The Other, Other Orange Vegetable

Just tell them it’s pumpkin, and they’ll love it:

Holiday Left-Over Sweet Potato Cake

I served it warm and with a generous sprinkling of confectioner’s sugar.

And it contains beer.  I accidentally put in 1 cup instead of 1/2 cup…just took a bit longer to bake.  Happily, we have beer on tap around here.  My husband loves it when I use the kegerator.

How They Took the News

Just in case you missed it, I am having a baby.  It’s OK if you did miss it.  I am not offended.

In the comments of my January 2nd post, Elizabeth M asked if Billy knew I was pregnant when he predicted a new sibling this year.  Yes, we had told them, and it was a moment worth remembering.

When you have babies every couple of years with regularity, you start to expect babies every couple of years with regularity.  The baby I lost right before Bill deployed to Afghanistan, though unplanned, was not unexpected.  Mary was well over a year old at that point.  Since Bill’s return two years ago, I’ve had two other miscarriages.  At some point, I began to expect loss instead of joy.

I sheltered my children from these losses as best I could.  This was a natural extension of sheltering myself from these losses.  I am a big fan of repressing pain and sorrow.  You’ll not convince me that depression and crying are good for the soul.  My children knew of two of these losses.  One, immediately after the worst was over, and at that time, we mentioned the one from 2009. They were so devastated, I did not tell them about the last one.

And I definitely did not tell them I was pregnant with this baby for quite some time.  I wasn’t sure how long to wait, but often things just work themselves out with time.

The first hurdle, in my mind, was getting past the 6 – 8 week mark.  Twice, the first indication that something was wrong was when I began to spot.  Somewhere around week 7, I began the process of getting a referral to the midwife group I wanted to use.  This should have taken, at most, a week.  It took more than four (because government-run health care is that good).  The next challenge was confirming a heartbeat.  With my second loss, I went to the midwives at around 10 weeks, but the baby was only 8 1/2 weeks in size with no heartbeat.  It was another 2 weeks before my body expelled the baby.  Even though I was over 11 weeks by the time I got an appointment with this child, I knew that there was still a possibility that the baby had already died.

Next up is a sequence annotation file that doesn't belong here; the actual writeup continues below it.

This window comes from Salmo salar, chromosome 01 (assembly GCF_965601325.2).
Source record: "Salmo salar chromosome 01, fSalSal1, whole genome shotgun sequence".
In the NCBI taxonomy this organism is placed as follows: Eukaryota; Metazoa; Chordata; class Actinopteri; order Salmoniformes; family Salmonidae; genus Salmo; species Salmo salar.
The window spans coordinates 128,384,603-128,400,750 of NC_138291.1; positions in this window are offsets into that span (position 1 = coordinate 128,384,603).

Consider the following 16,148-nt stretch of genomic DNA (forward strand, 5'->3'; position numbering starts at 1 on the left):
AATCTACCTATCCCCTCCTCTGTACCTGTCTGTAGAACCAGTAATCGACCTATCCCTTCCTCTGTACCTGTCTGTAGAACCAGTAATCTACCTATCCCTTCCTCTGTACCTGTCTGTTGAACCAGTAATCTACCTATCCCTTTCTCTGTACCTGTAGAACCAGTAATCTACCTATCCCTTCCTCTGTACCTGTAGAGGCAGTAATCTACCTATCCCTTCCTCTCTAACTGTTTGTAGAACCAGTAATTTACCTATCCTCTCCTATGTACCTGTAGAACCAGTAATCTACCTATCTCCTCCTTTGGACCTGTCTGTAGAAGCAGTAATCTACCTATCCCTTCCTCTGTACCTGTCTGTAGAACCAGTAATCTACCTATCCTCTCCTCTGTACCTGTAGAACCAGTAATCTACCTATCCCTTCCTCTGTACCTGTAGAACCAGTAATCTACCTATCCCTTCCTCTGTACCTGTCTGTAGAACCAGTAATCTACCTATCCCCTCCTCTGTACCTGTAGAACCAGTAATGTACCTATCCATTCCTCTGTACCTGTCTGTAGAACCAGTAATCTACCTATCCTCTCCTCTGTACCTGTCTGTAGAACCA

The midwives have an ultrasound machine, but the woman who does their scans is only in on Tuesdays.  I knew that, but the first appointment they had with the midwives was on a Friday and they had this funny thing about scheduling first appointments with the ultrasound lady.  They didn’t seem to care that that’s all I cared about.  What’s the point of doing that whole history thing and drawing blood and having a physical exam if you’re not going to have a baby in the end?

So I went in on that Friday late afternoon, last appointment of the week, and gave blood and recited my medical history (having written my medical history prior to the appointment) and had my eyes, nose, ears and glands checked.  I had a breast exam, and then she felt my uterus and said the size matched my dates, so everything looked good.

Then she got the little sonogram machine that lets you hear the heartbeat.  She warned me it was still early (I knew), but she said let’s try to hear one.  She tried and she tried and she tried.  And I might have been fine if she had stopped after a minute and said, “Well, these babies don’t like to come out for these things, and it’s still too early, so we’ll bring you in for an ultrasound on Tuesday and see the baby then.”  

But, no, that’s not how it went.  “There it was!” she said, but then she lost it.  I didn’t hear it.  She desperately wanted to give me that thread of hope, but the more she searched, the harder it became to maintain my composure.  She left me for a minute to get a newer machine, and it gave me time to dab at my eyes, take a deep breath, and turn off my brain.  “Don’t think about anything!” I ordered myself.  She came back and after another agonizing minute or two said, “Can you hear that, in the background, that ticking?”  There was a ticking, like the second hand on a clock, faintly, which sounded most like some sort of static interference.  “That’s the heartbeat,” she insisted.  Riiiiight.

She was convinced, and my logical, intelligent brain reminded me that she is an expert and has heard thousands of heartbeats on these machines, so she knows what she’s talking about.  My illogical, emotional side, though, decided that I would not tell the children, not yet.